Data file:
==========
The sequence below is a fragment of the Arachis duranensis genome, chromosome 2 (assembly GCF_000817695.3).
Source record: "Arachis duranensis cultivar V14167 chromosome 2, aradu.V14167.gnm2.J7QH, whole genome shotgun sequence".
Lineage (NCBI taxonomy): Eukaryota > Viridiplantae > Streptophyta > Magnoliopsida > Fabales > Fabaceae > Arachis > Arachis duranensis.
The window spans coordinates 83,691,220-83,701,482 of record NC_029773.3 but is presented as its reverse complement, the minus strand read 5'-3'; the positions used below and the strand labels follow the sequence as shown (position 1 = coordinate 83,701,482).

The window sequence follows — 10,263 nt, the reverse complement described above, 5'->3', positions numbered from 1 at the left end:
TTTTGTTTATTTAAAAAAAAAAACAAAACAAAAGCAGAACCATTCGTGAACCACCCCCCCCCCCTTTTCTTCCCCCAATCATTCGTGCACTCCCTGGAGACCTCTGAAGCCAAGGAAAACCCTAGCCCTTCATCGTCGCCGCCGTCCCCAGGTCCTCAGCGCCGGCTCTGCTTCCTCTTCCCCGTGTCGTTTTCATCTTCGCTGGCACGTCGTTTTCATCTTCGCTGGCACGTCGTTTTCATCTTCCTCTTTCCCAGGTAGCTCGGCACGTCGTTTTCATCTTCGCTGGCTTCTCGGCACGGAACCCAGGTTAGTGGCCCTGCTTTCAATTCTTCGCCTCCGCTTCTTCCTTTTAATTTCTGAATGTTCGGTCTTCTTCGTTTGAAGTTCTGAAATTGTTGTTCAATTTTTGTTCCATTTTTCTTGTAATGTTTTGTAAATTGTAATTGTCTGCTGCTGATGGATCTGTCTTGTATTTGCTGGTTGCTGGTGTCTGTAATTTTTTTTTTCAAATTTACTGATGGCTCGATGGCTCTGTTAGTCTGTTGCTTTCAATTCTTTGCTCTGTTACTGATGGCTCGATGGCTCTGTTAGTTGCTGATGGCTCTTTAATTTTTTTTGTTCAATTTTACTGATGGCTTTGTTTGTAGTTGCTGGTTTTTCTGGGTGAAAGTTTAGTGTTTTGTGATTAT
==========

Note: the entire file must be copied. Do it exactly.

The sequence below is a fragment of the Arachis duranensis genome, chromosome 2 (assembly GCF_000817695.3).
Source record: "Arachis duranensis cultivar V14167 chromosome 2, aradu.V14167.gnm2.J7QH, whole genome shotgun sequence".
Lineage (NCBI taxonomy): Eukaryota > Viridiplantae > Streptophyta > Magnoliopsida > Fabales > Fabaceae > Arachis > Arachis duranensis.
The window spans coordinates 83,691,220-83,701,482 of record NC_029773.3 but is presented as its reverse complement, the minus strand read 5'-3'; the positions used below and the strand labels follow the sequence as shown (position 1 = coordinate 83,701,482).

The window sequence follows — 10,263 nt, the reverse complement described above, 5'->3', positions numbered from 1 at the left end:
TTTTGTTTATTTAAAAAAAAAAACAAAACAAAAGCAGAACCATTCGTGAACCACCCCCCCCCCCTTTTCTTCCCCCAATCATTCGTGCACTCCCTGGAGACCTCTGAAGCCAAGGAAAACCCTAGCCCTTCATCGTCGCCGCCGTCCCCAGGTCCTCAGCGCCGGCTCTGCTTCCTCTTCCCCGTGTCGTTTTCATCTTCGCTGGCACGTCGTTTTCATCTTCGCTGGCACGTCGTTTTCATCTTCCTCTTTCCCAGGTAGCTCGGCACGTCGTTTTCATCTTCGCTGGCTTCTCGGCACGGAACCCAGGTTAGTGGCCCTGCTTTCAATTCTTCGCCTCCGCTTCTTCCTTTTAATTTCTGAATGTTCGGTCTTCTTCGTTTGAAGTTCTGAAATTGTTGTTCAATTTTTGTTCCATTTTTCTTGTAATGTTTTGTAAATTGTAATTGTCTGCTGCTGATGGATCTGTCTTGTATTTGCTGGTTGCTGGTGTCTGTAATTTTTTTTTTCAAATTTACTGATGGCTCGATGGCTCTGTTAGTCTGTTGCTTTCAATTCTTTGCTCTGTTACTGATGGCTCGATGGCTCTGTTAGTTGCTGATGGCTCTTTAATTTTTTTTGTTCAATTTTACTGATGGCTTTGTTTGTAGTTGCTGGTTTTTCTGGGTGAAAGTTTAGTGTTTTGTGATTAT